Spider-Man’s map features ‘bases’ for various criminal organisations: as they turn up in the campaign, you can start visiting them. These can be a building site or a warehouse or atop a skyscraper, but all are fairly simple wave challenges: beat up many dozens of identikit goons, and get a few tokens. Honestly, no one really cares about tokens, but these base challenges are the best thing in the entire game.

These environments, in different ways, are like playgrounds for Spider-Man’s quick-moving traversal capabilities, but are crucially enclosed enough that the enemies can (just about) keep tracking him. Each base attempt begins with Spider-Man unobserved nearby, from where you can choose to silently take out the first wave (after which the second will burst out, aware of your presence) or just dive straight in.

Everything starts to click. Other fights in the game are frequently brief, featuring half-a-dozen goons or a mix of baddies and objectives, but here it’s just all thug all the time. Each wave after the first consists of dozens of bad guys, and each gang has its own mix of types. These sustained fights last five to ten minutes, during which time you need to be intensely focused and always moving. As your capabilities expand, so does the challenge, until you’re zipping around on button presses that feel close to instinctual.

I had to do a video for this article because descriptions can’t do it justice. Here’s a Demon warehouse on Spectacular difficulty.

To briefly digress: I don’t think video games will ever replace movies. But I do think certain genres of video game render certain cinematic genres, such as action movies, somewhat obsolete. This only applies if you like combat games, of course, but after playing Insomniac’s Spider-Man I can’t help but feel that Spider-Man movies are kinda redundant for me now. How could they ever match the intensity and thrill of feeling like you’re the webslinger?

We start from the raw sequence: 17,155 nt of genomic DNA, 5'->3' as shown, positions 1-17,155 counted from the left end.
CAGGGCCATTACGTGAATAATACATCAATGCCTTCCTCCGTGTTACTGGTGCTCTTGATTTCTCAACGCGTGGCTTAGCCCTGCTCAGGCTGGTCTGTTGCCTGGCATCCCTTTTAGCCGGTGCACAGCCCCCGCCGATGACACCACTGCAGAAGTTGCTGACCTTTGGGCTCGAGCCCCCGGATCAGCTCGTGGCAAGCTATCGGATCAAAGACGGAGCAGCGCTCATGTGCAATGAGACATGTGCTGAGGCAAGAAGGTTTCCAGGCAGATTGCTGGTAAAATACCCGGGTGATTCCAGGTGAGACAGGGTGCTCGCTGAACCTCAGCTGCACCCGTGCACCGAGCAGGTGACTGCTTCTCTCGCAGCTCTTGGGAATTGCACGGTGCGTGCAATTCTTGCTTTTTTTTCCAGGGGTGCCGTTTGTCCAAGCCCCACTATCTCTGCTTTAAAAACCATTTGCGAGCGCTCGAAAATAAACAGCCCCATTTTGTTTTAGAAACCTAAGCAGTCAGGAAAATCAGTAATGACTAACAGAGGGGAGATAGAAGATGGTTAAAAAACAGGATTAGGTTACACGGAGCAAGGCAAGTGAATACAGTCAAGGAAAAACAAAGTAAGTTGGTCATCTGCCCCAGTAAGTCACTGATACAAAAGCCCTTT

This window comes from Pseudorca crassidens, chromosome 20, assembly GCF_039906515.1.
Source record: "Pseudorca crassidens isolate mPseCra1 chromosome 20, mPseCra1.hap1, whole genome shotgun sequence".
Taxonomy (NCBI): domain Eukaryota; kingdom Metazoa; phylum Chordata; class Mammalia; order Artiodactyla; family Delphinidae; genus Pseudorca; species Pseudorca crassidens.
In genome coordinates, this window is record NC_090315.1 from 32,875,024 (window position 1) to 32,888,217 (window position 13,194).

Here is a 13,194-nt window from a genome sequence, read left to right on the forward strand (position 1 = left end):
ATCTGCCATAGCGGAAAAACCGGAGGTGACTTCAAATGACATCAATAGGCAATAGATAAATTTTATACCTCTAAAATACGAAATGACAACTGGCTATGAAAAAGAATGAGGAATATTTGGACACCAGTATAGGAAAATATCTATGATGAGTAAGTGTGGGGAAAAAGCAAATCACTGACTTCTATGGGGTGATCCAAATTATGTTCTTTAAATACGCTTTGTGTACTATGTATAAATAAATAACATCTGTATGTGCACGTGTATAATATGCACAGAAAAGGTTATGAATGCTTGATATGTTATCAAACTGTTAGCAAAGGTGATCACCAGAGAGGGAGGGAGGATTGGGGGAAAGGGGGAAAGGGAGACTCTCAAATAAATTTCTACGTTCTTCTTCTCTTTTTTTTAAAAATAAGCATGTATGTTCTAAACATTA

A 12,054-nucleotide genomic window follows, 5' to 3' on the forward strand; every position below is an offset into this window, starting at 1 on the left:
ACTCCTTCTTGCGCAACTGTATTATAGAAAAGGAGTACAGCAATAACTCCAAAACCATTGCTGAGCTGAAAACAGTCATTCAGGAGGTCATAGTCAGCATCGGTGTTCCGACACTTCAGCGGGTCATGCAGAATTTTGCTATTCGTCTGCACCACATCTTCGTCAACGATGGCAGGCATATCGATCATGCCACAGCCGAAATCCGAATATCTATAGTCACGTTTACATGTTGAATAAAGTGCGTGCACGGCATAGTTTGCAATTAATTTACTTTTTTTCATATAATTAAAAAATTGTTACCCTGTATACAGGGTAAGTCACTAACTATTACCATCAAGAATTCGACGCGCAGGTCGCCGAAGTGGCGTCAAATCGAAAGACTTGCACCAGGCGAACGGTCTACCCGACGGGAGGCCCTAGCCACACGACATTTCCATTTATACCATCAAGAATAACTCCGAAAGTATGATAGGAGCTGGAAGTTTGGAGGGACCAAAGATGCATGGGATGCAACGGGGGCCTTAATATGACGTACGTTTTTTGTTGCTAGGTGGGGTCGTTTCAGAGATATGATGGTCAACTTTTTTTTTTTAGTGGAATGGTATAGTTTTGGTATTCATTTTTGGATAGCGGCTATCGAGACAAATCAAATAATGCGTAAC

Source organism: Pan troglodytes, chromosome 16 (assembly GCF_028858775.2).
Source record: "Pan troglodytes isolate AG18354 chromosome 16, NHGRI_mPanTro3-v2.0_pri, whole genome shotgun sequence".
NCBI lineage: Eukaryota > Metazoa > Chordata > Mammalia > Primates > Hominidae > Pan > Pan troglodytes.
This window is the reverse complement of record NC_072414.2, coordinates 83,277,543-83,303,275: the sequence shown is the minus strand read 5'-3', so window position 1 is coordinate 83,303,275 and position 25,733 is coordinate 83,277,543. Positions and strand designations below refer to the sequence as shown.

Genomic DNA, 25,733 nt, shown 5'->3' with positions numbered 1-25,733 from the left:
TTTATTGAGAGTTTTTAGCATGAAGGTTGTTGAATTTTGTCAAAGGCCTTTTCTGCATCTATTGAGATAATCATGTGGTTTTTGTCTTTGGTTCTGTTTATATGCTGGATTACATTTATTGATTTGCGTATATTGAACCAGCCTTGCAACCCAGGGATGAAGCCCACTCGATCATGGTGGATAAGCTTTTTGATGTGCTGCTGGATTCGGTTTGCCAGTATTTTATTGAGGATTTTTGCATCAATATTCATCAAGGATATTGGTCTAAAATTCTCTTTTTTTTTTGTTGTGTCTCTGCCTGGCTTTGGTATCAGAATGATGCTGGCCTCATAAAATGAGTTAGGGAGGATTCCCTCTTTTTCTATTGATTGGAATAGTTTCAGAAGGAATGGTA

The great pity with Spider-Man is that it has this gorgeous combat system and, with few exceptions, doesn’t rely on it in the big moments. But that’s fine, because there’s plenty of small fry. The biggest tribute you can pay Spider-Man is that, at its most intense, this game’s common street thugs can make you feel incredible. Executing perfect dodges, and being rewarded with a web blast to the offender’s face, never feels less than spectacular.

When you dance around an angry mob and leave them flattened, you feel that you’re fighting like Spider-Man would fight. And as the minutes blaze by, and the quips keep coming, and the bad guys keep getting webbed to walls, you understand why this iteration of the character deserves to be called amazing.


This post originally appeared on Kotaku UK, bringing you original reporting, game culture and humour from the British isles.